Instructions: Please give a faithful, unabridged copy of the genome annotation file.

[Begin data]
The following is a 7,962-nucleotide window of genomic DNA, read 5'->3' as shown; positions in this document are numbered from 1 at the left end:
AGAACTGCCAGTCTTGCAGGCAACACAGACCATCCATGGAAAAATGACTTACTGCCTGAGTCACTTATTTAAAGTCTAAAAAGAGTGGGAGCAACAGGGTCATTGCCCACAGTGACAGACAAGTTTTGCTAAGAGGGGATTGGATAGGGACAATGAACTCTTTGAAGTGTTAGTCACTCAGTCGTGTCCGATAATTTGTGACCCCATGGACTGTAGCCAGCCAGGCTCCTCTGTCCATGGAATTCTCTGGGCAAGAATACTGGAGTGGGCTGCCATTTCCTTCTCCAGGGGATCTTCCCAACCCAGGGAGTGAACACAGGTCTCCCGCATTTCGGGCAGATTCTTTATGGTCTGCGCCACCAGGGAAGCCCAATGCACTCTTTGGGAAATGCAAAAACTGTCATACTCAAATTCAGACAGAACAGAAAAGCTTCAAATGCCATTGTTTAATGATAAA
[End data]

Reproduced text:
The following is a 7,962-nucleotide window of genomic DNA, read 5'->3' as shown; positions in this document are numbered from 1 at the left end:
AGAACTGCCAGTCTTGCAGGCAACACAGACCATCCATGGAAAAATGACTTACTGCCTGAGTCACTTATTTAAAGTCTAAAAAGAGTGGGAGCAACAGGGTCATTGCCCACAGTGACAGACAAGTTTTGCTAAGAGGGGATTGGATAGGGACAATGAACTCTTTGAAGTGTTAGTCACTCAGTCGTGTCCGATAATTTGTGACCCCATGGACTGTAGCCAGCCAGGCTCCTCTGTCCATGGAATTCTCTGGGCAAGAATACTGGAGTGGGCTGCCATTTCCTTCTCCAGGGGATCTTCCCAACCCAGGGAGTGAACACAGGTCTCCCGCATTTCGGGCAGATTCTTTATGGTCTGCGCCACCAGGGAAGCCCAATGCACTCTTTGGGAAATGCAAAAACTGTCATACTCAAATTCAGACAGAACAGAAAAGCTTCAAATGCCATTGTTTAATGATAAA